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Climate Change and Hydrologic Extreme Events



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Evaluation of the potential for increased inundation in flood prone regions of south Florida in response to sea-level rise and climate change in Broward County, Florida

Project Chief: Jeremy Decker
Cooperator: Broward County Natural Resources Planning and Management Division
Period of Project: FY 2012-2015

Problem Statement

Figure 1. Depiction of Urban RunOff process developed for MODFLOW 2005 to calculate runoff and recharge for Broward County, FL.

Figure 1. Lake Starr basin showing topographic-bathymetric elevations used in the model, the plan view of the model grid, the maximum extent of the lake in the model, and the location of monitoring wells used for model calibration.

Flood management and mitigation strategies are a critical aspect of water resource planning in the coastal communities of Broward County, Florida. The proximity to the coast, relatively low elevations throughout much of urban Broward County, and high aquifer permeability make the County susceptible to sea-level rise, increased severity and frequency of hurricanes, and other potentially adverse effects of climate change, and reduces the efficacy of traditional engineered solutions. The County has already experienced effects of rising sea levels. For example, low-lying areas of the City of Fort Lauderdale lacking adequate sea wall protection have been inundated during spring tides. In addition, sea-level rise has exacerbated the effects of astronomical tide events, leading to increased flooding. It is becoming increasingly important for Broward County to plan for climate change and sea-level rise that will affect surface drainage and flood control.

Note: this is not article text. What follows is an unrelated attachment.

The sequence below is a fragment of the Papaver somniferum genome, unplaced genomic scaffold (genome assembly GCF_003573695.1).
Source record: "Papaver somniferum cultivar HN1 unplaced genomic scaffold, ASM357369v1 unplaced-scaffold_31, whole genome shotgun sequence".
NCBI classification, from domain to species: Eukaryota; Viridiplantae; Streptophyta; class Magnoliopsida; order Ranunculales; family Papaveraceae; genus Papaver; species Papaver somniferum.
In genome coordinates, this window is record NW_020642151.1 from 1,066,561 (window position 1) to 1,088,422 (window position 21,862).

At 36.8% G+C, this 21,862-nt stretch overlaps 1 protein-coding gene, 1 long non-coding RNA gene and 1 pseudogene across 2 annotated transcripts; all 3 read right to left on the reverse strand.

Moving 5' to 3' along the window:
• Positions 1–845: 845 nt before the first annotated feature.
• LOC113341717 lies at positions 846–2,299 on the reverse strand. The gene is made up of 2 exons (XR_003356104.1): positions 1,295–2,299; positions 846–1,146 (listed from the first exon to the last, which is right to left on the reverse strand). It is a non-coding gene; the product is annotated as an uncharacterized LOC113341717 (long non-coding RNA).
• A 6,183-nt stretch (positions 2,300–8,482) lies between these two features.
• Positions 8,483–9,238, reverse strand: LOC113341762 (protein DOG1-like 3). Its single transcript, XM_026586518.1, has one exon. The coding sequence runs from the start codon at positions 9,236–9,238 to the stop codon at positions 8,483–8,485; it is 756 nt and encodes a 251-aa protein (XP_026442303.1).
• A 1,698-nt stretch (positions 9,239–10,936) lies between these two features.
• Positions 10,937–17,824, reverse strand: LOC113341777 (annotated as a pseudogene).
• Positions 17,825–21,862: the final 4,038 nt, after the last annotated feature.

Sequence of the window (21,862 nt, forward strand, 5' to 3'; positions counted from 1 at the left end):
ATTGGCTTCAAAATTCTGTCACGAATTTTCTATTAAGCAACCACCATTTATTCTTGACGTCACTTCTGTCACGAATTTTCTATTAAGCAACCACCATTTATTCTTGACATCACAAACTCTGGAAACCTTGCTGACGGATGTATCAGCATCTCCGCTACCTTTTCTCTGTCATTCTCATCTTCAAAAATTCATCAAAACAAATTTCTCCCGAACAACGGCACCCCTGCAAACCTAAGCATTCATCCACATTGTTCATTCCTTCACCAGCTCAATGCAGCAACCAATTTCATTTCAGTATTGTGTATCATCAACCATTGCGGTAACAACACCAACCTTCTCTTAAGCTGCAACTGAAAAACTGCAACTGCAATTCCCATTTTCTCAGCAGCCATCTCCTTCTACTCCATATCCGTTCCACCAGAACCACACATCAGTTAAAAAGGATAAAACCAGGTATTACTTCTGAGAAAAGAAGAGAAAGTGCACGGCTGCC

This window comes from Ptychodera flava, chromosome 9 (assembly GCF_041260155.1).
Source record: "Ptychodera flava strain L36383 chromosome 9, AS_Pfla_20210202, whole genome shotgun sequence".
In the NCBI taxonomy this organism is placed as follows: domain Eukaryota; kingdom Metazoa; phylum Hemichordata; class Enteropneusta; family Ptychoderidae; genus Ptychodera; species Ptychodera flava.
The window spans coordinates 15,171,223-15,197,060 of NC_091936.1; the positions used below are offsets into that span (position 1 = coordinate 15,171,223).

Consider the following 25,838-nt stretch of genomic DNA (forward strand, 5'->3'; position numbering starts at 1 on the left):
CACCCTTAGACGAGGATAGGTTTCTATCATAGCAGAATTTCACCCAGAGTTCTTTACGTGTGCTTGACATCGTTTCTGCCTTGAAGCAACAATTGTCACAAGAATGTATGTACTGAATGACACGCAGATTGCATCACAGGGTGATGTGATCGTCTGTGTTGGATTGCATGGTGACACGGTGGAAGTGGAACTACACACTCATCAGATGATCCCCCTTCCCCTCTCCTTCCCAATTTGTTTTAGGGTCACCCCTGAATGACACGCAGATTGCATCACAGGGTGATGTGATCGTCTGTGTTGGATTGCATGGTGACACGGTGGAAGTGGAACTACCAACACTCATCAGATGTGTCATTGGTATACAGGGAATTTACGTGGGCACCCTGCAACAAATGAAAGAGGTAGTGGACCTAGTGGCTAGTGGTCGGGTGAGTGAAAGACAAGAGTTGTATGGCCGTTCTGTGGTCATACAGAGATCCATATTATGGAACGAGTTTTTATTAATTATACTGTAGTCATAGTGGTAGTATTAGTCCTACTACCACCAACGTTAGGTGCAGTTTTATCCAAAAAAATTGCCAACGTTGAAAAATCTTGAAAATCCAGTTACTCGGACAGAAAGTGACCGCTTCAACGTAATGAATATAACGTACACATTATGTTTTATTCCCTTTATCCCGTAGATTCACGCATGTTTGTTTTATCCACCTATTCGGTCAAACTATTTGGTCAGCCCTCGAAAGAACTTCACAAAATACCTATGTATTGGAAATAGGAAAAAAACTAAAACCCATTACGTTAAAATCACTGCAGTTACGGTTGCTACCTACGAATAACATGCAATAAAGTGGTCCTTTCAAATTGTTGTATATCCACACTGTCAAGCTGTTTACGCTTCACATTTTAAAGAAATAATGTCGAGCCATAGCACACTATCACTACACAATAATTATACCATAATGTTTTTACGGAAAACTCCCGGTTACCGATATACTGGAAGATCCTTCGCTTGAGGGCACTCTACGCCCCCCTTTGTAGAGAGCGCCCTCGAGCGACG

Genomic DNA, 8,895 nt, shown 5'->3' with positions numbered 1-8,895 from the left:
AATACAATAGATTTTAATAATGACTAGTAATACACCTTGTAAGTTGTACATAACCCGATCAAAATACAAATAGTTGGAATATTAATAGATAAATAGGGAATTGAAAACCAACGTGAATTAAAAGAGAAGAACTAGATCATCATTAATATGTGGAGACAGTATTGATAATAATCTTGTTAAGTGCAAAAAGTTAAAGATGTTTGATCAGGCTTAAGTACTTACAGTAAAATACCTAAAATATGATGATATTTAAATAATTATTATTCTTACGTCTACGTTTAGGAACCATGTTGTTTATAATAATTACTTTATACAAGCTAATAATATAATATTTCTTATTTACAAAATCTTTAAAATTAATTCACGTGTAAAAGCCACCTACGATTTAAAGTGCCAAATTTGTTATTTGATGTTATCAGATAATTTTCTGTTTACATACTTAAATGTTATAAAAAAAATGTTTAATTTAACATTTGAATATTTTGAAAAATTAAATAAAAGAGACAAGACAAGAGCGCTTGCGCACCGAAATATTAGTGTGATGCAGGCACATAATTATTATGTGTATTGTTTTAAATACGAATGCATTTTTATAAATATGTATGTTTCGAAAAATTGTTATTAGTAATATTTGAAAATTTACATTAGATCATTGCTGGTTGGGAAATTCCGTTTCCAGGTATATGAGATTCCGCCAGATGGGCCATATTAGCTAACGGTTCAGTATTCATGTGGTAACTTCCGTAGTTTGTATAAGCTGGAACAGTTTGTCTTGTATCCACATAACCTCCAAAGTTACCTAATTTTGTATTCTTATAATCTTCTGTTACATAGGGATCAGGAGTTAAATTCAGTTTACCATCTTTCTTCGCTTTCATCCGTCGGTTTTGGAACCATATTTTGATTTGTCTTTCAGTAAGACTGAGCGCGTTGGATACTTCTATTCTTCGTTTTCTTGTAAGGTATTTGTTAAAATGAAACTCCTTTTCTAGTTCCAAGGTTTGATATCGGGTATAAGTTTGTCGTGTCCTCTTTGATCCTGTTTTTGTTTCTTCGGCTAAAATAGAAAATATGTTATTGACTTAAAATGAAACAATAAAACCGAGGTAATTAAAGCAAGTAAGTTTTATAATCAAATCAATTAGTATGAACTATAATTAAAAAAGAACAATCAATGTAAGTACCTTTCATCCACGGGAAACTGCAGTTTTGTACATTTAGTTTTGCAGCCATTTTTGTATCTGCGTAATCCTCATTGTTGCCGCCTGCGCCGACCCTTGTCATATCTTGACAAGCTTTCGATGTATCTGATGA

To address these challenges, the U.S. Geological Survey (USGS) and the Natural Resources Planning and Management Division of Broward County, Florida, are developing tools to test mitigation and adaptation strategies to address the adverse effects of climate change and sea-level rise.


(1) Develop detailed integrated surface water/groundwater models of two representative areas of Broward County, FL.

(2) Develop realistic future scenarios involving climate change-induced changes in sea-level rise, precipitation, and evapotranspiration.

(3) Evaluate how the surface-water and groundwater system may respond to future scenarios and evaluate adaptation/mitigation strategies.


The project will:

  • Develop a simplified local-scale runoff/infiltration approach applicable to Broward County.
  • Select two localities in Broward County for study that are representative of areas that may experience increased inundation resulting from sea-level rise, increased water table elevation, and reduced drainage efficiency.
  • Develop detailed integrated surface water/groundwater models for each locality using a MODFLOW-2005 compatible surface-water routing model.
  • Predict realistic regional-scale climate change and sea-level rise scenarios based on existing coupled Atmospheric-Ocean General Circulation Models (AOGCMs).
  • Evaluate how the surface-water and groundwater system in the two representative areas of Broward County may respond to changing climate and rising sea-levels.
  • Evaluate strategies for mitigating possible adverse effects of climate change and sea-level rise on inundation and the ability to discharge excess runoff from affected areas. 


[Results are not yet available].

Information Products

Decker, J.D, and Hughes, J.D., 2013, Urban Runoff (URO) process for MODFLOW 2005: Simulation of sub-grid scale urban hydrologic processes in Broward County, FL: MODFLOW and More 2013: Translating Science into Practice, Golden, Colorado, June 2-5, 2013.

Decker, J.D. and Hughes, J.D., (planned), Evaluation of the resilience of surface-water infrastructure in flood prone regions of Broward County, Florida, in response to predicted climate change and sea-level rise: U.S. Geological Scientific Investigations Report.

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